Health care companies turn to 'big data'
Hospitals, insurers purchase intimate details about patients
growing number of health care companies are purchasing intimate details about their
patients -- such as their income and buying habits -- and using it to make
predictions about their health.
marketers, many of the health care providers and health insurance companies
that collect this kind of intelligence aren't trying to sell more goods or
services. Instead, they're trying to identify which patients need extra help
managing their health care -- and keep them out of the emergency room.
trying to] understand the health care needs within our community and within our
health care and hospital community and improve outcomes," says Dr. Michael
clinical officer for analytics and outcomes research at Carolinas HealthCare. The
multistate health care network operates hospitals and clinics all over North
and South Carolina and has just started looking at consumer data it purchased
from a data broker.
A growing market
researchers have been collecting and analyzing huge amounts of data for years.
In just the past decade, the "data exhaust" left by clinics and
hospitals -- including electronic medical records, physician notes and claims
data -- has fueled numerous research projects and led to some potentially life-changing
example, researchers have used "big data" analytics to cut down on hospital readmissions, combat sepsis and take better care of newborns. Now, some health care companies
are taking data collection efforts one step further and incorporating patients'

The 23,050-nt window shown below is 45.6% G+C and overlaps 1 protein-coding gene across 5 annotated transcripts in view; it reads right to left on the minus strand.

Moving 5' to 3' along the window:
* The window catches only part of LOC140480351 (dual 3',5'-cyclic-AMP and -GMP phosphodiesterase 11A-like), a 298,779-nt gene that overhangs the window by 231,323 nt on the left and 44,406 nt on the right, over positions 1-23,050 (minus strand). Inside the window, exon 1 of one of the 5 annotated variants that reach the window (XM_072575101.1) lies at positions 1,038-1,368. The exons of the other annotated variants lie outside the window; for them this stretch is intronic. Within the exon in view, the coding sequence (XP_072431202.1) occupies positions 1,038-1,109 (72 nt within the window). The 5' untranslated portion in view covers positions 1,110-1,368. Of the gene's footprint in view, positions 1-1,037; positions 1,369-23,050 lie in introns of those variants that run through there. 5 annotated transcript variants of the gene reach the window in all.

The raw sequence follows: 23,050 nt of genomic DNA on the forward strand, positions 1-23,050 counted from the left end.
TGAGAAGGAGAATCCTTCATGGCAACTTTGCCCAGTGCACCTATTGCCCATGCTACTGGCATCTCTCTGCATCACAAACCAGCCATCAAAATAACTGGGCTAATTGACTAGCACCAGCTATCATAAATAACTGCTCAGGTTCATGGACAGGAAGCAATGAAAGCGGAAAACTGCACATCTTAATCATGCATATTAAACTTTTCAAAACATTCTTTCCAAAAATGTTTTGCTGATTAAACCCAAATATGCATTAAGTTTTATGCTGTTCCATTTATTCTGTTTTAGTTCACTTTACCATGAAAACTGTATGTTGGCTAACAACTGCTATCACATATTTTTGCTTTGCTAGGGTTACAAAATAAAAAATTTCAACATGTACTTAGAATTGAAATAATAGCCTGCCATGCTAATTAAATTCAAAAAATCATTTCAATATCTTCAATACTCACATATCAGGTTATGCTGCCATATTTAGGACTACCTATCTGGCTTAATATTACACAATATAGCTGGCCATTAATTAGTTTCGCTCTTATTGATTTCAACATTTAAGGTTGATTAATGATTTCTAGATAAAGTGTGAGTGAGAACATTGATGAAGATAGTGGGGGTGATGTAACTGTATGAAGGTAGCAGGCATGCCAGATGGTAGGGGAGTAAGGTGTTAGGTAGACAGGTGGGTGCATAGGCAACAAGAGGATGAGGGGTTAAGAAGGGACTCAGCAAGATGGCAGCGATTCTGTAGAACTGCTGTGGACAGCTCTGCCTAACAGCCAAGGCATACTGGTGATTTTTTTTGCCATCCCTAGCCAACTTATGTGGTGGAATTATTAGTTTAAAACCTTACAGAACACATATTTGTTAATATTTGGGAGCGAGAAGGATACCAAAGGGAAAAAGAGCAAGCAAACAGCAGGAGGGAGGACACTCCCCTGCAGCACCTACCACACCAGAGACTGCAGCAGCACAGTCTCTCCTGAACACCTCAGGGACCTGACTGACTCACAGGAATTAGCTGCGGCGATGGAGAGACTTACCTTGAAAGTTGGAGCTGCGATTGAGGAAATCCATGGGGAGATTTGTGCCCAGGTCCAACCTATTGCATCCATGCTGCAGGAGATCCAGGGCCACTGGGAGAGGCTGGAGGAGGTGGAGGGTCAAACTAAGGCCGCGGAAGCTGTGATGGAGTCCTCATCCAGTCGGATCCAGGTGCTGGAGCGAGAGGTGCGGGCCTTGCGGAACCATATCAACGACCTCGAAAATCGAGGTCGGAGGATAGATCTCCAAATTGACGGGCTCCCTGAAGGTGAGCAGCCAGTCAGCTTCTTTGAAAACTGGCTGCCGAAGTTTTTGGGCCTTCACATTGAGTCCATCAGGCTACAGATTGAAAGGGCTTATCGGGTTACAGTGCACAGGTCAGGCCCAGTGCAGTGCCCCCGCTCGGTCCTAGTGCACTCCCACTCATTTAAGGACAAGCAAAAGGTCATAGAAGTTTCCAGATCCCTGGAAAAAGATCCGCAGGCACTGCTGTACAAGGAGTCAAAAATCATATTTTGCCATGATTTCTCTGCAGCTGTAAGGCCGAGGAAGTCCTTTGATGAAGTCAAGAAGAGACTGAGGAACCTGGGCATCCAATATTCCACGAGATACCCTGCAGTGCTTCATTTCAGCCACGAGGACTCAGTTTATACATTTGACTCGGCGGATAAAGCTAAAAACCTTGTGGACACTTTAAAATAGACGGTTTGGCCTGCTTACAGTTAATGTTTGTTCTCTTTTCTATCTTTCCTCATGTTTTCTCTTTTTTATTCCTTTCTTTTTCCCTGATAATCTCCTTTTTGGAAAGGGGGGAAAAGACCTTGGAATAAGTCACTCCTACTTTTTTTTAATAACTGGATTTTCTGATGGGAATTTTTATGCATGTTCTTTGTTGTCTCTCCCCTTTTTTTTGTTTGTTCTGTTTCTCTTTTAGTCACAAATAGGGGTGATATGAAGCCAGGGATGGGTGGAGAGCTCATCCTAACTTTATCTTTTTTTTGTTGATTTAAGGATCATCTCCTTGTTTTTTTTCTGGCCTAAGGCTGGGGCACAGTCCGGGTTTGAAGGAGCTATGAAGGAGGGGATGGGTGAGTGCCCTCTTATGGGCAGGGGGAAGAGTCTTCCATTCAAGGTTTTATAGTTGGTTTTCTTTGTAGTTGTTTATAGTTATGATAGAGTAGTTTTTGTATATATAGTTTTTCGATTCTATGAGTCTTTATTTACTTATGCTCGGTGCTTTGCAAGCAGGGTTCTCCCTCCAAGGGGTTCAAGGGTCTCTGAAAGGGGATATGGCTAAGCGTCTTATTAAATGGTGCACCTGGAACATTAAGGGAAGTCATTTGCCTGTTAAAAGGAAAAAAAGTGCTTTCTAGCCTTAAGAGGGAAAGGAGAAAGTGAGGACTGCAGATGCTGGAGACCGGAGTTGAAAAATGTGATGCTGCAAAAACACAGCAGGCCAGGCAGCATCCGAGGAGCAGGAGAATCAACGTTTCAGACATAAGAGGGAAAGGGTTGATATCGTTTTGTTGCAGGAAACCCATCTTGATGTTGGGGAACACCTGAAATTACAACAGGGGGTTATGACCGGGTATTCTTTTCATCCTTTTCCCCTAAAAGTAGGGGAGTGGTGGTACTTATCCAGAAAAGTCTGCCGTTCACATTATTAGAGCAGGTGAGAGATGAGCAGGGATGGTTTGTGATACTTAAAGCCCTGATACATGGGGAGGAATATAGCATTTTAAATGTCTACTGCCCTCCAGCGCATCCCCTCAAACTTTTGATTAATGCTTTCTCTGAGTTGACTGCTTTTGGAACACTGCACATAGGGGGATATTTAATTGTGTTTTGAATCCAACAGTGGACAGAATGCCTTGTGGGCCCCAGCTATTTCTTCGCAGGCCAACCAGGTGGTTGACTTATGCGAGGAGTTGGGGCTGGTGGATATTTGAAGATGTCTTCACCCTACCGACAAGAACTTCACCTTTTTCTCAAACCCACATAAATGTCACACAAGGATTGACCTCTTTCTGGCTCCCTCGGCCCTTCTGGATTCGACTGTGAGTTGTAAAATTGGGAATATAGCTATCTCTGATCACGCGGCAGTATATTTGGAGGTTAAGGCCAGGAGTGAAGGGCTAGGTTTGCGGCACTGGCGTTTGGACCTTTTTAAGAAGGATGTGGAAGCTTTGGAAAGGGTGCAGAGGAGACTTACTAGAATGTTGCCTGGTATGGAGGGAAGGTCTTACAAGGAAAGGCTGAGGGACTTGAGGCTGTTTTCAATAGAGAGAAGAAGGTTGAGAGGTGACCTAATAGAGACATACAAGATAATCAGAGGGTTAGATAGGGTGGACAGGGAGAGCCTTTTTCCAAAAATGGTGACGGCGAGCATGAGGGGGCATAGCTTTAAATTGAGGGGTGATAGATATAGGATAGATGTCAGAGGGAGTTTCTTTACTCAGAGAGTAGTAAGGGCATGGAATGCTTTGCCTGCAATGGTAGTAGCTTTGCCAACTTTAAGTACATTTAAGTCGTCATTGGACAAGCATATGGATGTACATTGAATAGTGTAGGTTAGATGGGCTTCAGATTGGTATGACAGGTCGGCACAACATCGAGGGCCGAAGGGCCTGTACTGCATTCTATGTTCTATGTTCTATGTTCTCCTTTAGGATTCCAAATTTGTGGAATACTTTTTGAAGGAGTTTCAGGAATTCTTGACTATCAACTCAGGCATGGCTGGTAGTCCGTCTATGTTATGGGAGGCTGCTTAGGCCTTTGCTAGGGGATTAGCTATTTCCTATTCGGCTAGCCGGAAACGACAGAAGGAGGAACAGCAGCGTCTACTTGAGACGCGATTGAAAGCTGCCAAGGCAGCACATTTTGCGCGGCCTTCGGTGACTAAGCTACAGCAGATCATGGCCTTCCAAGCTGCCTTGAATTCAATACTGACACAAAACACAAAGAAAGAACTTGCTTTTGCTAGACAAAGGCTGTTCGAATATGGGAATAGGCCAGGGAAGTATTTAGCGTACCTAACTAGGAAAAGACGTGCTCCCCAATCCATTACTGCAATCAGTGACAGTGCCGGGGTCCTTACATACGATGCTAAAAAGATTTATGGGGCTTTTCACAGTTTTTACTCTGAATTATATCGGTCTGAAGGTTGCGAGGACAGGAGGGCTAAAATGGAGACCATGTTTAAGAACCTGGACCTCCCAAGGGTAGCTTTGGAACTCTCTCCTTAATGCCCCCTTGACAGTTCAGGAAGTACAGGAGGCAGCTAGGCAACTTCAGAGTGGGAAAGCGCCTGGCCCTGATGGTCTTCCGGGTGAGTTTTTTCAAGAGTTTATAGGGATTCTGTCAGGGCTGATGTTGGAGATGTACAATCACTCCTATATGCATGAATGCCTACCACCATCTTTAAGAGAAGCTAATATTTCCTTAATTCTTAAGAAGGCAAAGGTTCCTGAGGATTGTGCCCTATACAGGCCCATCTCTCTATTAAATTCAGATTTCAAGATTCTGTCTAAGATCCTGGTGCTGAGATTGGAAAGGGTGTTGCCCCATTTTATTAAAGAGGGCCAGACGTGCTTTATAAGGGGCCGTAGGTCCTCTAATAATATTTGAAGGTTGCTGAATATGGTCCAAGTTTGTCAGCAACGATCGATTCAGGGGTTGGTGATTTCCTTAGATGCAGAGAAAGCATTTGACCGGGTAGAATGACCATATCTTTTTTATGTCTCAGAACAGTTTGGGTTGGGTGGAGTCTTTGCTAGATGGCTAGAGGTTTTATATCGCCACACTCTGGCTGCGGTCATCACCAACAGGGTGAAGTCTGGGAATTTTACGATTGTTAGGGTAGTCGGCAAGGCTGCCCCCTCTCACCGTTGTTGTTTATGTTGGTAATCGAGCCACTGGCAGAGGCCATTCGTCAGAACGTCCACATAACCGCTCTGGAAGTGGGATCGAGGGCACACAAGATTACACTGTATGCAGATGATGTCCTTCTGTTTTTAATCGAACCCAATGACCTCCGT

personal and financial details into their projects.
to a review by CreditCards.com of white papers, PowerPoint presentations and
other business-to-business documents, everyone from the health insurer Blue Cross Blue Shield to the major analytics company SAS to the data giant FICO is experimenting with or at
least talking about using consumer data for health care purposes.
for example, made waves in 2011 when it introduced the Medication Adherence Score,
which uses consumer information and claims data to predict whether or not
you'll take your medication on time.
smaller analytics companies, such as the Massachusetts-based startup
Predilytics, are also getting into the game and using consumer purchase data and financial
records to make other kinds of health predictions.
a whole new thing that's happening with health data and predictive analytics,"
says Pam Dixon, executive director of the World Privacy Forum. Earlier this
year, Dixon looked at a number of health care analytics projects for an April 2014 report on the hundreds of consumer scores data scientists have developed for different purposes. For example, Johns
Hopkins University's Hopkins Frailty Score uses health data to predict how
likely you are to experience serious complications after a surgery.
a whole new thing that's happening with health data and predictive analytics. There
are entire conferences about it. They're just going
crazy with this stuff.
World Policy Forum
then, she says she's heard from numerous people about health-related scoring. "After
publication, a lot of people came forward and said this is happening," she
are entire conferences about it," adds Dixon. "They're just going
crazy with this stuff."
say incorporating consumer data into predictive models for health care is an
especially hot topic now that the Affordable Care Act has brought major changes
to the health system. Health insurance companies are no longer allowed to make
underwriting decisions based on your health status to manage costs. So they're
looking for other ways to drive down expenses and prevent people from over-using
costly health care services.
hospitals are being penalized by the Centers for Medicare and Medicaid Services
for too many hospital readmissions, and so researchers are furiously trying to
come up with fresh ways to care for patients.
Varied consumer data available